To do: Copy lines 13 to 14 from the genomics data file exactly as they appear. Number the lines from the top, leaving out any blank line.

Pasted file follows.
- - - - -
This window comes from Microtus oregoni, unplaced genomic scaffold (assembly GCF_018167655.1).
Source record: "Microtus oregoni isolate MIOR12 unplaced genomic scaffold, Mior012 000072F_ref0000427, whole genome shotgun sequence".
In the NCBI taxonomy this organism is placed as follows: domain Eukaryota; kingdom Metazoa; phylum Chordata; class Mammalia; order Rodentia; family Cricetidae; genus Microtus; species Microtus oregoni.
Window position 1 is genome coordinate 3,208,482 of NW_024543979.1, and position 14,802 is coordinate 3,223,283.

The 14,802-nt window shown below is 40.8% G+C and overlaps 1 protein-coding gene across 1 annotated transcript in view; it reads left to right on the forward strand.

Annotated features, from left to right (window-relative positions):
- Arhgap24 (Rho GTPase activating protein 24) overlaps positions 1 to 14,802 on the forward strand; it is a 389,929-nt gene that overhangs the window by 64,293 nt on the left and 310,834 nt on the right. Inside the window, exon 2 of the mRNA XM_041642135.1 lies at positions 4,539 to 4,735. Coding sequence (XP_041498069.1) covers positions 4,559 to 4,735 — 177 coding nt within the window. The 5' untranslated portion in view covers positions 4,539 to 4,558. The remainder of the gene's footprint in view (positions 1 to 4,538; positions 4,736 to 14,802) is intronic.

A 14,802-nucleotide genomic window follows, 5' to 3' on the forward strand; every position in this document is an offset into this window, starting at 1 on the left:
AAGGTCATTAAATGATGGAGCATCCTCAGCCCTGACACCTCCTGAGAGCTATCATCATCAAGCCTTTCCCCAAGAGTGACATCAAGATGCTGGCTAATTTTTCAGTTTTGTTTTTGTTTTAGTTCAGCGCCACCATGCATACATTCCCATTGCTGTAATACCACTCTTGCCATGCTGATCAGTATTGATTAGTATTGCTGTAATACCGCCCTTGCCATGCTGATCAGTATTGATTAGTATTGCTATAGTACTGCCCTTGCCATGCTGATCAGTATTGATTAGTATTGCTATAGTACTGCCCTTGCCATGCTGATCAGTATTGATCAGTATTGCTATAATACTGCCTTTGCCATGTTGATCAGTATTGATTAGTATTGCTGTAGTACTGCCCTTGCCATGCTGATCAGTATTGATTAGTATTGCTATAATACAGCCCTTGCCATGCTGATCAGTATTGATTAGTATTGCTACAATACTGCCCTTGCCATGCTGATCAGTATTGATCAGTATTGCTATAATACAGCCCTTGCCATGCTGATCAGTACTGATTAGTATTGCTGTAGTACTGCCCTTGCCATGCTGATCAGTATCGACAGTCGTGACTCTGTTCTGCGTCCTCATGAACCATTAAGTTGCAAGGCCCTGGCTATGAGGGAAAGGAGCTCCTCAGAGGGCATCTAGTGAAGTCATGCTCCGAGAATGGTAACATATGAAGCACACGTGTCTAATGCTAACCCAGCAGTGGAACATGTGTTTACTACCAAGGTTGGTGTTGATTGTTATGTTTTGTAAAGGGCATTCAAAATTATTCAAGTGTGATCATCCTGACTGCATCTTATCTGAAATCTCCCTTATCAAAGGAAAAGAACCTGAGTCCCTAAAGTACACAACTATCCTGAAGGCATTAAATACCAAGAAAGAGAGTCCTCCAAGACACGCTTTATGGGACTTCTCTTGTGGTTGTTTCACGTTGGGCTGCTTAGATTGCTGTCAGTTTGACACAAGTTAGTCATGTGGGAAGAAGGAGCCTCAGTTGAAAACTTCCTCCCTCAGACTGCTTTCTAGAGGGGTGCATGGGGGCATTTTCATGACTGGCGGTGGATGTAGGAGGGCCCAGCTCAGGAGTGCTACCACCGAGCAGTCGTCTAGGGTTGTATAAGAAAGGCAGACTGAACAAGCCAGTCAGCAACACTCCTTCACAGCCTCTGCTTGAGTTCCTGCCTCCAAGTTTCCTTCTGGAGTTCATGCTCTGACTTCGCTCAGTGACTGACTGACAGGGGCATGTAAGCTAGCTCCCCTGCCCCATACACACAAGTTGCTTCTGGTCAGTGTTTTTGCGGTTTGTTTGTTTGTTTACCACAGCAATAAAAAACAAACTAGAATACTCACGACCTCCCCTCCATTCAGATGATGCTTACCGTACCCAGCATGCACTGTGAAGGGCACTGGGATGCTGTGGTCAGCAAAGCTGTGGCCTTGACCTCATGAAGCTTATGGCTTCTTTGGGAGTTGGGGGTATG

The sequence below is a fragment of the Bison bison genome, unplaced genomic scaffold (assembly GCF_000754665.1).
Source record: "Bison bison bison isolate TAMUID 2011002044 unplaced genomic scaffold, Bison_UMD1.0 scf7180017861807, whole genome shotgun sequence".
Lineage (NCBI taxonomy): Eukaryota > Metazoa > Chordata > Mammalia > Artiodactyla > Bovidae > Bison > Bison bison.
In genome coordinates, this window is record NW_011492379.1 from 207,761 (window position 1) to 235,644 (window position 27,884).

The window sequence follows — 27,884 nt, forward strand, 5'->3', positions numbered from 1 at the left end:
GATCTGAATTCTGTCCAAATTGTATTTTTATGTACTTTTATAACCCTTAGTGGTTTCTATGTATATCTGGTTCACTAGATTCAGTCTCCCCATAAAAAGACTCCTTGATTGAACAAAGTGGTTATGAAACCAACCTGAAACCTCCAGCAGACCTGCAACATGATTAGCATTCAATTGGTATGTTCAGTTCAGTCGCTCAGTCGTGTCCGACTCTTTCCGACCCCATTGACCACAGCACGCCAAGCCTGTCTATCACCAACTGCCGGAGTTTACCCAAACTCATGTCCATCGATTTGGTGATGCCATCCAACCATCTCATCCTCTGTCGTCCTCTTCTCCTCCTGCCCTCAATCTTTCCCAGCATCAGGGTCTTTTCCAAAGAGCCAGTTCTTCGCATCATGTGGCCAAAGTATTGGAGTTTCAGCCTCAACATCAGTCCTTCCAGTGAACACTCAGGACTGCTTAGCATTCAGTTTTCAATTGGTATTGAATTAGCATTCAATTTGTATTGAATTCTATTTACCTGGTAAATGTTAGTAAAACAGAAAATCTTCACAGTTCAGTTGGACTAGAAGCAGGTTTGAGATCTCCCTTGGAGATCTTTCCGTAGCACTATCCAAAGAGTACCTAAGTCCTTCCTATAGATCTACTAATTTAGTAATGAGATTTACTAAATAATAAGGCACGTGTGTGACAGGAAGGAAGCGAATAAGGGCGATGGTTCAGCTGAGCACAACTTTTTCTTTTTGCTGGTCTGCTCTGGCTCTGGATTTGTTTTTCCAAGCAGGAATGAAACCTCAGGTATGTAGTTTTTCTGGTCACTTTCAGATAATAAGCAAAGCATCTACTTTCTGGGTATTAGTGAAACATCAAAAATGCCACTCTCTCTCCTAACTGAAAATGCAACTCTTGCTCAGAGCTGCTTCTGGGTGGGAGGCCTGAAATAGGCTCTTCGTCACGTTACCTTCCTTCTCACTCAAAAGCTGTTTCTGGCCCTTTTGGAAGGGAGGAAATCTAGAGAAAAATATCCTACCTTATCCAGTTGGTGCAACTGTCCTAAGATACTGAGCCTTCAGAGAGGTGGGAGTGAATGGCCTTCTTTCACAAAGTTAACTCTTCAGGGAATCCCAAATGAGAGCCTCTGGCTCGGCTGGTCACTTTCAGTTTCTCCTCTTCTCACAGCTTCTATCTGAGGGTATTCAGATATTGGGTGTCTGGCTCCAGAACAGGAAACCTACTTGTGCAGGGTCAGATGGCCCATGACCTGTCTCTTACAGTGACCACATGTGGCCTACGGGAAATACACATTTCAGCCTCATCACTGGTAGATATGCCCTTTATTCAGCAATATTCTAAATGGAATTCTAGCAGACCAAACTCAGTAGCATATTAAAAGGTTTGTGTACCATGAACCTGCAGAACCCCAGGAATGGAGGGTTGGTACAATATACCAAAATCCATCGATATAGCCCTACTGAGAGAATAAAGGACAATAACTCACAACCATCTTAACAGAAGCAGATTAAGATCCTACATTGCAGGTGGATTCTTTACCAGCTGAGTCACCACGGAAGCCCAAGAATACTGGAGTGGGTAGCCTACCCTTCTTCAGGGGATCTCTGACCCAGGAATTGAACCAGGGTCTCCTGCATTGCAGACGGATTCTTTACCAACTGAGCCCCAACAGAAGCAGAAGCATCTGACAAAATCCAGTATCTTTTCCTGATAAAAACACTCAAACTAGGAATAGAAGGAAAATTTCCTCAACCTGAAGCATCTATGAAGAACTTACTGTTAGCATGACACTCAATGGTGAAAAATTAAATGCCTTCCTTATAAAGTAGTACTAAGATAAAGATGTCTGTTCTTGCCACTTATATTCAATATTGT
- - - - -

In genome coordinates, this window is record NW_011492379.1 from 207,761 (window position 1) to 235,644 (window position 27,884).

The window sequence follows — 27,884 nt, forward strand, 5'->3', positions numbered from 1 at the left end: